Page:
Tohpati Ethnomission — Mata Hati
(Moonjune MJR082, 2016, CD)
by Peter Thelen, Published 2017-03-01
Long overdue, the follow-up to Tohpati Ethnomission’s 2010 Save the Planet is here, and I must say this was well worth the wait. Tohpati himself has been active all these years, with Tohpati Bertiga Riot in 2012, his solo album Tribal Dance (2014), and as guitarist on the many Simak Dialog albums (including Live at Orion), but through it all, his Ethnomission band has remained active, and surprisingly the membership remains the same as on their earlier album, over time becoming more cohesive and fluent at their unique style, which has only grown in intensity over time. While Tohpati is an amazing guitarist and composer, as every one of the nine tracks here confirms, this is not simply a one man show – every one of the players is on the same wavelength and contributes effectively to the vision. Drummer Demas Narawangsa and bassist Indro Hardjodikoro drive an incredibly diverse rhythm section that alone would be more than effective, but add in Endang Ramdan on kendang percussion and you have an added ethnic element that propels the music forward and up to new heights. Finally, the melodic drive and counterpoint provided by fifth member Diki Suwarjiki (tarompét, suling, and bamboo flute) gives a firm cultural grounding and identity to the band. Opener “Janger” is very complex rock oriented with a solid Indenesian flavor (with added orchestration by the Czech Symphony Orchestra), as the album progressive we encounter more jazz elements integrated within the fabric, in fact “Pelog Rock” is hardly rock at all, but a beautiful melodic jazz tune that begs for more listens, with amazing solos alternating between Hardjodikoro and Tohpati, nothing short of tasty at every turn. The title track is similarly fresh and melodic, with a more textural grounding and flute and guitar leading leading the vision, but the spotlight hits every player during its six minute duration. “Pangkur” is a tune that almost sounds like a traditional piece, but then boldly stes over the line into punchy aggressive jazz rock territory reminiscent of early Larry Coryell, only to later come back and apply that same fuel to the traditional sounding intro. One could go on and on about every track here, but the album closes with the nearly full-on rock ethnic rocker “Amarah” which is about as amazing as anything else here, this album doesn’t have a dull moment anywhere. Welcome back Ethnomission!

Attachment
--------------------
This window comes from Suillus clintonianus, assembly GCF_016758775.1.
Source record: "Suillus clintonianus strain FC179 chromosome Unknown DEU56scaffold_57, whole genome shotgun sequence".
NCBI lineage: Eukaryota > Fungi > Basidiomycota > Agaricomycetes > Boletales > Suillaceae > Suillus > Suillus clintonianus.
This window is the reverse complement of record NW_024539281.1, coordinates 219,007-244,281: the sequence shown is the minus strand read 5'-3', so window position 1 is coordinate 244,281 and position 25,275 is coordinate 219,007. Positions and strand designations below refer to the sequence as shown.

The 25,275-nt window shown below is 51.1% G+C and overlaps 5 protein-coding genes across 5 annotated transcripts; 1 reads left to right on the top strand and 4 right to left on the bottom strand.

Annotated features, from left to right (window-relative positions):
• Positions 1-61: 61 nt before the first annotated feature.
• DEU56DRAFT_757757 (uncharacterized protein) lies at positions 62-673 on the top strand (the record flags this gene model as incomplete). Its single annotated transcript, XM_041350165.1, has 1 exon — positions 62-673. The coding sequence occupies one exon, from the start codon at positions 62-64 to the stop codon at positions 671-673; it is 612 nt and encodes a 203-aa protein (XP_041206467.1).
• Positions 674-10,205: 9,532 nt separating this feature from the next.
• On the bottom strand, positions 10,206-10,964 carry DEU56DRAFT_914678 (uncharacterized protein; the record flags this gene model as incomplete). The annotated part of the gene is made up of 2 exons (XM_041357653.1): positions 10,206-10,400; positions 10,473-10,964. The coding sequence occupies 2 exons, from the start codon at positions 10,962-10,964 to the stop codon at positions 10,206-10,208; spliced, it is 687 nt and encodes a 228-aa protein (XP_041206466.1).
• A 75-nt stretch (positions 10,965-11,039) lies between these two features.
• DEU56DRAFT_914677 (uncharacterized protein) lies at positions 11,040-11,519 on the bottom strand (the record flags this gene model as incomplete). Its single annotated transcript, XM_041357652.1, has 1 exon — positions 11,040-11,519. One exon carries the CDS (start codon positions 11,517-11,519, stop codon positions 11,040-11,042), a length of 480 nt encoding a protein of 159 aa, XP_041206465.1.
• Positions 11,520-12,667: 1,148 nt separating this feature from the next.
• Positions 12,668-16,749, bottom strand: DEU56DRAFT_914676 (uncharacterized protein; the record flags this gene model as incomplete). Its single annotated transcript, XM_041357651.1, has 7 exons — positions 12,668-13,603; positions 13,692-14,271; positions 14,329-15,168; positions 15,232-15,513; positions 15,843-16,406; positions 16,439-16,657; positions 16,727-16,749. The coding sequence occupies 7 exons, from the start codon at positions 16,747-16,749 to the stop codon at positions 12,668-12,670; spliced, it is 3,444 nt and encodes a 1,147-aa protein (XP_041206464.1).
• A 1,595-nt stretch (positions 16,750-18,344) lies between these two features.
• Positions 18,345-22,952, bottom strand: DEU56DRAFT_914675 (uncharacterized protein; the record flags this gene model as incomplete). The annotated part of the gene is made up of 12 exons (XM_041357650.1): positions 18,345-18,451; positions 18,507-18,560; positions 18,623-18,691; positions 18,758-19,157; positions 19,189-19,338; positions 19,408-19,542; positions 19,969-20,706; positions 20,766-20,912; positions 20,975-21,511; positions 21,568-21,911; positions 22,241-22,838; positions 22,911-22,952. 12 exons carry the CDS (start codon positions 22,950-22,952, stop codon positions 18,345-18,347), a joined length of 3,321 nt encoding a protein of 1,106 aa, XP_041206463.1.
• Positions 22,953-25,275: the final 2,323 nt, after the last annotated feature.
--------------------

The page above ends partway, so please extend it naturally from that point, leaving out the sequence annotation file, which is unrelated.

Related artist(s): Tohpati
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